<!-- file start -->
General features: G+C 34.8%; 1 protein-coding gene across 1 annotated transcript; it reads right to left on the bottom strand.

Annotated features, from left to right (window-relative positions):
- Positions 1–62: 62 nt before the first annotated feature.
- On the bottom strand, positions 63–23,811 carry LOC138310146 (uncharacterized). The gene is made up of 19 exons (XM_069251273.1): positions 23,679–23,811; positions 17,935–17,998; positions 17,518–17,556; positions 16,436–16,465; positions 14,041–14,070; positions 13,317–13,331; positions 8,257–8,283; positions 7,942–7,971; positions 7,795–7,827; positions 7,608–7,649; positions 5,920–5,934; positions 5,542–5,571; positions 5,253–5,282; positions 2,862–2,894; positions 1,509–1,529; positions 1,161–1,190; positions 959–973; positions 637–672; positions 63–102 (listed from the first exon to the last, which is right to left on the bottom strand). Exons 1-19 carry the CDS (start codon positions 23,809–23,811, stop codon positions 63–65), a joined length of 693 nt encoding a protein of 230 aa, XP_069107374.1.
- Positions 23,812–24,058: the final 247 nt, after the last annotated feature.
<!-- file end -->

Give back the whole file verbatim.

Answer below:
General features: G+C 34.8%; 1 protein-coding gene across 1 annotated transcript; it reads right to left on the bottom strand.

Annotated features, from left to right (window-relative positions):
- Positions 1–62: 62 nt before the first annotated feature.
- On the bottom strand, positions 63–23,811 carry LOC138310146 (uncharacterized). The gene is made up of 19 exons (XM_069251273.1): positions 23,679–23,811; positions 17,935–17,998; positions 17,518–17,556; positions 16,436–16,465; positions 14,041–14,070; positions 13,317–13,331; positions 8,257–8,283; positions 7,942–7,971; positions 7,795–7,827; positions 7,608–7,649; positions 5,920–5,934; positions 5,542–5,571; positions 5,253–5,282; positions 2,862–2,894; positions 1,509–1,529; positions 1,161–1,190; positions 959–973; positions 637–672; positions 63–102 (listed from the first exon to the last, which is right to left on the bottom strand). Exons 1-19 carry the CDS (start codon positions 23,809–23,811, stop codon positions 63–65), a joined length of 693 nt encoding a protein of 230 aa, XP_069107374.1.
- Positions 23,812–24,058: the final 247 nt, after the last annotated feature.